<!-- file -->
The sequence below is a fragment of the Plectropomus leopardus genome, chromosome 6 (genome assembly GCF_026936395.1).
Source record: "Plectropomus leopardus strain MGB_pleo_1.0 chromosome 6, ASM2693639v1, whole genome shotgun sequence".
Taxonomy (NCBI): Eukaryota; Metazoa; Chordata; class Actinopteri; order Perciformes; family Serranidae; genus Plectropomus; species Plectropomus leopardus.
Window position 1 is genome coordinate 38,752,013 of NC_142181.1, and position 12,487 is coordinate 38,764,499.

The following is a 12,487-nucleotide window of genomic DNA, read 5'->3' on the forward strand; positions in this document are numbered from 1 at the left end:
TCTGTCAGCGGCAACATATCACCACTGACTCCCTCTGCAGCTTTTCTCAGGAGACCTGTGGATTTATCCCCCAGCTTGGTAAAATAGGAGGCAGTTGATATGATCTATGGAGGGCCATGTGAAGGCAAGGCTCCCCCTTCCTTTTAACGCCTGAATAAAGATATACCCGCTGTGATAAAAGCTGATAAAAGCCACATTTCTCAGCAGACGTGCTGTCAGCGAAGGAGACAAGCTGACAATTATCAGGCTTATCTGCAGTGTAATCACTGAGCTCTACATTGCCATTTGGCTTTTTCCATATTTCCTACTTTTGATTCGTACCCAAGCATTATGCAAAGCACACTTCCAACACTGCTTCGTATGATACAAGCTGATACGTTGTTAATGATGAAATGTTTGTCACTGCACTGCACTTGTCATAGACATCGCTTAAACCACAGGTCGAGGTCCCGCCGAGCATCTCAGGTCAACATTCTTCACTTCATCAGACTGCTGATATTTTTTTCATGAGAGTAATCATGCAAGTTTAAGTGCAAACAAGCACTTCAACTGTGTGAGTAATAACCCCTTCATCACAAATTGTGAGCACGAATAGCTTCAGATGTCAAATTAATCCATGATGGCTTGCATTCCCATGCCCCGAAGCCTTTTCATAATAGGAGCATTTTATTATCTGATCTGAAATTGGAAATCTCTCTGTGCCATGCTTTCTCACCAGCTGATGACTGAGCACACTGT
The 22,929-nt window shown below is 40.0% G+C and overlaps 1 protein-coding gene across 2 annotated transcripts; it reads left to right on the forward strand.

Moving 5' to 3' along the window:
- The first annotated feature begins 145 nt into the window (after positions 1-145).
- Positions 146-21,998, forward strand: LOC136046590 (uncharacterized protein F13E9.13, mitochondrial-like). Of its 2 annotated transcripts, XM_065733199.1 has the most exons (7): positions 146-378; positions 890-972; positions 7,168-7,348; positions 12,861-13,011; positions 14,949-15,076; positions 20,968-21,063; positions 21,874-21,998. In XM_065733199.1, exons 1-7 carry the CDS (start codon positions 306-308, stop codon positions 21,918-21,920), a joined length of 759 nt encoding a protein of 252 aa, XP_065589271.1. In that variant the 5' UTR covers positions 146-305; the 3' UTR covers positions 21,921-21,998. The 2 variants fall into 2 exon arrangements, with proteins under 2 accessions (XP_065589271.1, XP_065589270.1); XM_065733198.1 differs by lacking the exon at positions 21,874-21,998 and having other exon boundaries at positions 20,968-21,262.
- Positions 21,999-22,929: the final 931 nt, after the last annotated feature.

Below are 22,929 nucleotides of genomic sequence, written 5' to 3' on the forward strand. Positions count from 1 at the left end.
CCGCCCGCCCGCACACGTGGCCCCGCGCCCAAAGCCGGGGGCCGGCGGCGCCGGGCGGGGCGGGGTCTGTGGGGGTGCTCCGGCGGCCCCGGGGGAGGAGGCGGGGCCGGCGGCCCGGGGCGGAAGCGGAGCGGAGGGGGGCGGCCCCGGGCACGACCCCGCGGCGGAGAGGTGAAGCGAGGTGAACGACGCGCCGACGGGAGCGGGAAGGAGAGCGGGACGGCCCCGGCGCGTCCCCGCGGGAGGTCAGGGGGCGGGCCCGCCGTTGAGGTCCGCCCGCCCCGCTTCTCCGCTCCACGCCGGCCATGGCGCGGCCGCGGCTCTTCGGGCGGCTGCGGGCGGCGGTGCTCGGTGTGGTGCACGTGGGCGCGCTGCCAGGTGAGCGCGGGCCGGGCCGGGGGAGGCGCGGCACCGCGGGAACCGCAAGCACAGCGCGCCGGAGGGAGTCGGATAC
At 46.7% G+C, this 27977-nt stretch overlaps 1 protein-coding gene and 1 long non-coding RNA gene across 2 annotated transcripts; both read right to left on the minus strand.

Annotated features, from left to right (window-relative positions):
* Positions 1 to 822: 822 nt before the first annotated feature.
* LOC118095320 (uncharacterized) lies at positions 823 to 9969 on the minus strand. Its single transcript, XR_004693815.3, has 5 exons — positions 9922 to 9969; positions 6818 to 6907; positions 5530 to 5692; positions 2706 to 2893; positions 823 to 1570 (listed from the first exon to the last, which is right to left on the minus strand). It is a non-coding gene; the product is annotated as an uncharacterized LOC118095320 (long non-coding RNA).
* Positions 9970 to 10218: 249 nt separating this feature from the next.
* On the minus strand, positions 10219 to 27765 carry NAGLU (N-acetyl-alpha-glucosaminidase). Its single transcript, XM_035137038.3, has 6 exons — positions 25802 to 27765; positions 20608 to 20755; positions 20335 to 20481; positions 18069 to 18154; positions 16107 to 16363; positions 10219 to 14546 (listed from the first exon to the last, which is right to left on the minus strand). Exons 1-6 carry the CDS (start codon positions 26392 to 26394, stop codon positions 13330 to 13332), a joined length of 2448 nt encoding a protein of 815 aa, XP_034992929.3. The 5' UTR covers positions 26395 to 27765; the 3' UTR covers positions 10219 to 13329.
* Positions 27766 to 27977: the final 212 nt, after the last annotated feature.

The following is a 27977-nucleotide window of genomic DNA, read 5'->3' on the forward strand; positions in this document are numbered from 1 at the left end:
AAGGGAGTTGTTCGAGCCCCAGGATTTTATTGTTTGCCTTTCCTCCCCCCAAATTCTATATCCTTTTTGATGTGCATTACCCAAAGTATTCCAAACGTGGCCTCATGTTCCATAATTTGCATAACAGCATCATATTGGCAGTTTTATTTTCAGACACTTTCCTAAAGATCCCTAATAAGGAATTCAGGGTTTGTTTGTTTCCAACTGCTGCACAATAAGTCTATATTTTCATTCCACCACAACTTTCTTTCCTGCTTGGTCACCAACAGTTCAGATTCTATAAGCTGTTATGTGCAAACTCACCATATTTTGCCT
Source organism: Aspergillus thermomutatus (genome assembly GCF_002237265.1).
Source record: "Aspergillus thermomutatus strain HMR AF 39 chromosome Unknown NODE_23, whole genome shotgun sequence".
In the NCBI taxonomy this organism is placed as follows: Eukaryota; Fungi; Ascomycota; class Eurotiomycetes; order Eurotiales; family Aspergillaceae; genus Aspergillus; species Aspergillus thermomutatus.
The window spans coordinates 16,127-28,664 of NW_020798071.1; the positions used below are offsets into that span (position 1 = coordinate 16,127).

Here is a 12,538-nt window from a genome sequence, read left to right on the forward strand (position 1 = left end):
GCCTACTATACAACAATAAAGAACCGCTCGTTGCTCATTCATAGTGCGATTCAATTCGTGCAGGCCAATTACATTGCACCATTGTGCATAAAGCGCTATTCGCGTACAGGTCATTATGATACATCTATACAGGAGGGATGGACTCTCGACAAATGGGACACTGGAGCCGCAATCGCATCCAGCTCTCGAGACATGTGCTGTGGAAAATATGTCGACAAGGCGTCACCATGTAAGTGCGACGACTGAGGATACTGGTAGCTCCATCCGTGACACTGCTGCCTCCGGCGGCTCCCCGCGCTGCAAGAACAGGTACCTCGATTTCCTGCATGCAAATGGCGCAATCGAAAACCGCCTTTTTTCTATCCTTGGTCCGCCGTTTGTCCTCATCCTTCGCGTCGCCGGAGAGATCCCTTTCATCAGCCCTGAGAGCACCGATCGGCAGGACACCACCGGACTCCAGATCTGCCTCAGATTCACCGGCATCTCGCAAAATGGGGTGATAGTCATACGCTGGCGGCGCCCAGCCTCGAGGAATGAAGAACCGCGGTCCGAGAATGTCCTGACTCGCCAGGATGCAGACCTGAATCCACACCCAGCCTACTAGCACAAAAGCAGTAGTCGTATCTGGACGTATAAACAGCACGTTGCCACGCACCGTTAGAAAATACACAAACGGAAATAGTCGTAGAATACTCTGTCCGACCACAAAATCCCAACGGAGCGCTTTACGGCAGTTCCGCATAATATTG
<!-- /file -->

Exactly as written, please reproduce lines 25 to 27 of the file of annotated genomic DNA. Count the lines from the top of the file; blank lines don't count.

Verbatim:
In the NCBI taxonomy this organism is placed as follows: Eukaryota; Fungi; Ascomycota; class Eurotiomycetes; order Eurotiales; family Aspergillaceae; genus Aspergillus; species Aspergillus thermomutatus.
The window spans coordinates 16,127-28,664 of NW_020798071.1; the positions used below are offsets into that span (position 1 = coordinate 16,127).

Here is a 12,538-nt window from a genome sequence, read left to right on the forward strand (position 1 = left end):